We Go to Battle to
Protect Your Freedom

Free Case Consultation

DWI Suspension of Driving Privileges

If you end up getting convicted of driving while impaired (DWI), either through entering a guilty plea or losing at trial, your driving privileges will be suspended by the Department of Motor Vehicles for at least one year. The Judge in the courtroom does not have control over this suspension, and can not reduce the length of the suspension despite how they may feel about your case.

The penalty for a first DWI offense or refusal to take a blood alcohol concentration (BAC) test is a one-year license suspension. A second DWI offense carries a four-year license revocation, and a third offense or felony can lead to a permanent revocation. Luckily, a license suspension or revocation may not mean the end of your driving privileges. You may be eligible to drive under a limited driving privilege that will specify certain hours that your are allowed to be on the road for work and/or home maintenance needs. With help from Jesse and Reba Scharff and the Raleigh attorneys at Scharff Law Firm, you can enhance your odds of earning limited driving privileges after a DWI conviction.

Obtaining Limited DWI Driving Privileges

If you need to drive for your job, for school, or to take care of your family, a suspended driving privilege can significantly damage your prospects. You may not have been able to avoid conviction and sentencing for a DWI, but it may be possible to prevent further damage to your life with limited driving privileges or some sort of hardship limited privilege. A limited driving privilege can be critical to salvaging your job, relationships, and future.

There are several categories of limited driving privileges depending on the circumstances of the driver’s DWI case. A pretrial driving privilege occurs during the 30-day automatic license suspension that follows your arrest. On the 11th days after your arrest, your attorney can petition the courts for a limited driving privilege that will last for the next 20 days of your pre-trial suspension. You must have had a valid license at your time of arrest, had no prior DWI convictions in the last seven years, proof of insurance, proof of a substance abuse assessment, and a $100 fee. On day 30 after your arrest, for another payment of $100 to the courthouse, your limited privilege period will end, and your full driving privileges should be reinstated while you await the conclusion of your case.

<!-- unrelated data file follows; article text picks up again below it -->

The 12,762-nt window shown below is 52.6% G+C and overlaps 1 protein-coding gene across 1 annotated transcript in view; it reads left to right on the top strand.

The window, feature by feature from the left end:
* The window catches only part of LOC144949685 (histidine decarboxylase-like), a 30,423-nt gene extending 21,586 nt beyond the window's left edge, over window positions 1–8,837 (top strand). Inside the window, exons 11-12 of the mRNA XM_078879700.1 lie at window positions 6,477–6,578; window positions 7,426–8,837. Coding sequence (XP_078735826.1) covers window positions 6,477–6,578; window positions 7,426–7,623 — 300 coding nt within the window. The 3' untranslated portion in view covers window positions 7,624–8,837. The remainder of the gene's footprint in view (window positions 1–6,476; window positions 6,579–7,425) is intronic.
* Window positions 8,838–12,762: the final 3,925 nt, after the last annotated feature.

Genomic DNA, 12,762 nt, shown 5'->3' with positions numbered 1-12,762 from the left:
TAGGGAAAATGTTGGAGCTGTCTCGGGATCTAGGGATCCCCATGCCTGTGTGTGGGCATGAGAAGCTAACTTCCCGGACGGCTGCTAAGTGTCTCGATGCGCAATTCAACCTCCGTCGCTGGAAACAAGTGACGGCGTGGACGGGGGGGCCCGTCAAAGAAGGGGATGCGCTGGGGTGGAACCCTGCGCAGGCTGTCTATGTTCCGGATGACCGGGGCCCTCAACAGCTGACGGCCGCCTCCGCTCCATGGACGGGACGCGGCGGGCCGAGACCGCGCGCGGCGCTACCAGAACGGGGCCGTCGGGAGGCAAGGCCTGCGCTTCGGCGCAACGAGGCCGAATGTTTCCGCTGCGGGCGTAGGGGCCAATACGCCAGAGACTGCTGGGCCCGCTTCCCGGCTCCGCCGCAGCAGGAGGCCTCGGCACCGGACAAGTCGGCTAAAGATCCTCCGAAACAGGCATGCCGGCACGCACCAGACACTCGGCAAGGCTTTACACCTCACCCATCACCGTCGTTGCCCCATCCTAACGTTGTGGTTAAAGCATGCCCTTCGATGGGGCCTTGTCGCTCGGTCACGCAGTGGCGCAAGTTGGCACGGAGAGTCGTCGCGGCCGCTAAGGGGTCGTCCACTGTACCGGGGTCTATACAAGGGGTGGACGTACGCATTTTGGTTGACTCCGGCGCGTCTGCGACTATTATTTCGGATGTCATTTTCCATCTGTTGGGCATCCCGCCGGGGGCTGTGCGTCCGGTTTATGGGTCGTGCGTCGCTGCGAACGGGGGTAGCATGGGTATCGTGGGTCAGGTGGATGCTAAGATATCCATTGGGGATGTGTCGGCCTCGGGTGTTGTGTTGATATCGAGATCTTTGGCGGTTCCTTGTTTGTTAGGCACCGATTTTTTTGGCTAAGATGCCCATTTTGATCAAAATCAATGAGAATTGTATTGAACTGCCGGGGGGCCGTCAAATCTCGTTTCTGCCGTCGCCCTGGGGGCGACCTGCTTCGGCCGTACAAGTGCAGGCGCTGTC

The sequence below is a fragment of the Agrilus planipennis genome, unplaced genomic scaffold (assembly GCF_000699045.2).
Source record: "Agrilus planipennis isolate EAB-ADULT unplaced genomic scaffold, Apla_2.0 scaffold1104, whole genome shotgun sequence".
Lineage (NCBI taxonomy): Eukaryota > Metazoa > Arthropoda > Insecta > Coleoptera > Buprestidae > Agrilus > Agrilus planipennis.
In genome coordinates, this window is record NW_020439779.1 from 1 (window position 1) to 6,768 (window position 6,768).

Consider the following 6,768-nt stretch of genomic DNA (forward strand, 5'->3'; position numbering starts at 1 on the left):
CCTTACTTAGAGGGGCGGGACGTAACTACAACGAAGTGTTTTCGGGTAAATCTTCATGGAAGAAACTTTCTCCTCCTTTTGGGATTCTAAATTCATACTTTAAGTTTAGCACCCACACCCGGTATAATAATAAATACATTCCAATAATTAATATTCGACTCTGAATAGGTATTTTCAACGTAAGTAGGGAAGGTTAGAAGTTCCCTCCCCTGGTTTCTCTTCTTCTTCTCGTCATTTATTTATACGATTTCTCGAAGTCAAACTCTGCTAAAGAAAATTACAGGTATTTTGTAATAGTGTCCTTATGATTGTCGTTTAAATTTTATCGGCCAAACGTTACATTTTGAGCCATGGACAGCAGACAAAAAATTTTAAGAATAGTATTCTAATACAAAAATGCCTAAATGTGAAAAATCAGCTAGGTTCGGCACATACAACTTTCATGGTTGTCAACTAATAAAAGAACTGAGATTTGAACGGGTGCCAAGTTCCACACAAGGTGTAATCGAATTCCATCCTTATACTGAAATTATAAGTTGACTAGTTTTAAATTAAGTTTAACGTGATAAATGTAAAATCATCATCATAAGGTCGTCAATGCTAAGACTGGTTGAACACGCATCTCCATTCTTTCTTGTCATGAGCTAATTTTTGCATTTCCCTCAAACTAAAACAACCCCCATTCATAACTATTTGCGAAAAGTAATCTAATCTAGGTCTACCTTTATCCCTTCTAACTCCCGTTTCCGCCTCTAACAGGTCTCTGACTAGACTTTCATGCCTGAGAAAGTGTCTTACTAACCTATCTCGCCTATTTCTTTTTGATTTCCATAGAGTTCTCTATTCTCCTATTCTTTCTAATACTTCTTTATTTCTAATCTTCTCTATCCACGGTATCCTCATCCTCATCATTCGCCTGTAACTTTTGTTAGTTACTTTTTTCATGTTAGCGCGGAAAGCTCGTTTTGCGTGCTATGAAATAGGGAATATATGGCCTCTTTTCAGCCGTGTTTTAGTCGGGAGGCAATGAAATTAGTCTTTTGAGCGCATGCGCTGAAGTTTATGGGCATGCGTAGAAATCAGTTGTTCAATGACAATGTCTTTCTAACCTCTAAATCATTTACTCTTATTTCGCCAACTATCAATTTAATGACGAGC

A driver may also be able to obtain a limited driving privilege after a trial and conviction for DWI with certain satisfied requirements. A driver must show that the privilege is for good cause, such as:

  • Employment
  • Home maintenance
  • Education
  • Court-ordered courses or treatment
  • Mandatory community service
  • Emergency medical care
  • Religious worship

It’s up to the Judge to determine whether a pre-trial or post-conviction limited driving privilege should be granted. The driver cannot have had a 0.15 or higher BAC level at the time of the offense to qualify for immediate limited driving privileges after a conviction. If you’ve blown higher than a .14, you may have to wait 45 days after your conviction to obtain a limited driving privilege. If you have refused to participate in a breath test after your arrest, you may have to wait 6 months before a judge will consider a limited driving privilege after your conviction.

In North Carolina, the courts will require an ignition interlock device installed on your vehicle for second and subsequent DWI offenses or if your first DWI offense showed a BAC of 0.15 or higher. In cases involving a second or third conviction for DWI, an ignition interlock system is a requirement for driving with limited privileges after a period of suspension. In using an interlock device, a driver must provide a breath sample before the car’s engine will start. If the test shows a BAC over a certain level, the vehicle will not start. It’s the driver’s responsibility to pay for the device, which can be expensive up front and cost a monthly fee.

Some vehicular homicide crimes result in permanent license revocation. However, DMV may conditionally restore your driver’s license after it has been revoked for at least five years if you prove that (1) in the five years preceding your application for a restored license, you have not been convicted of a motor vehicle offense, an alcohol beverage control law offense, a drug law offense, or any criminal offense involving the consumption of alcohol or drugs; and (2) that you are not currently a user of alcohol or drugs.

Scharff Law Firm: Trusted Raleigh DWI Attorneys

To find out if you may be eligible for DWI driving privileges, request a free case consultation with Scharff Law Firm. While we can’t guarantee results, we can promise to aim for the best outcome for your particular case. We’ll help you understand your driver’s license revocation so you can better prepare for the future as a convicted DWI driver in North Carolina. When you need a dependable team of DWI attorneys in Raleigh, NC to fight for your right to drive, call (919) 457-1954.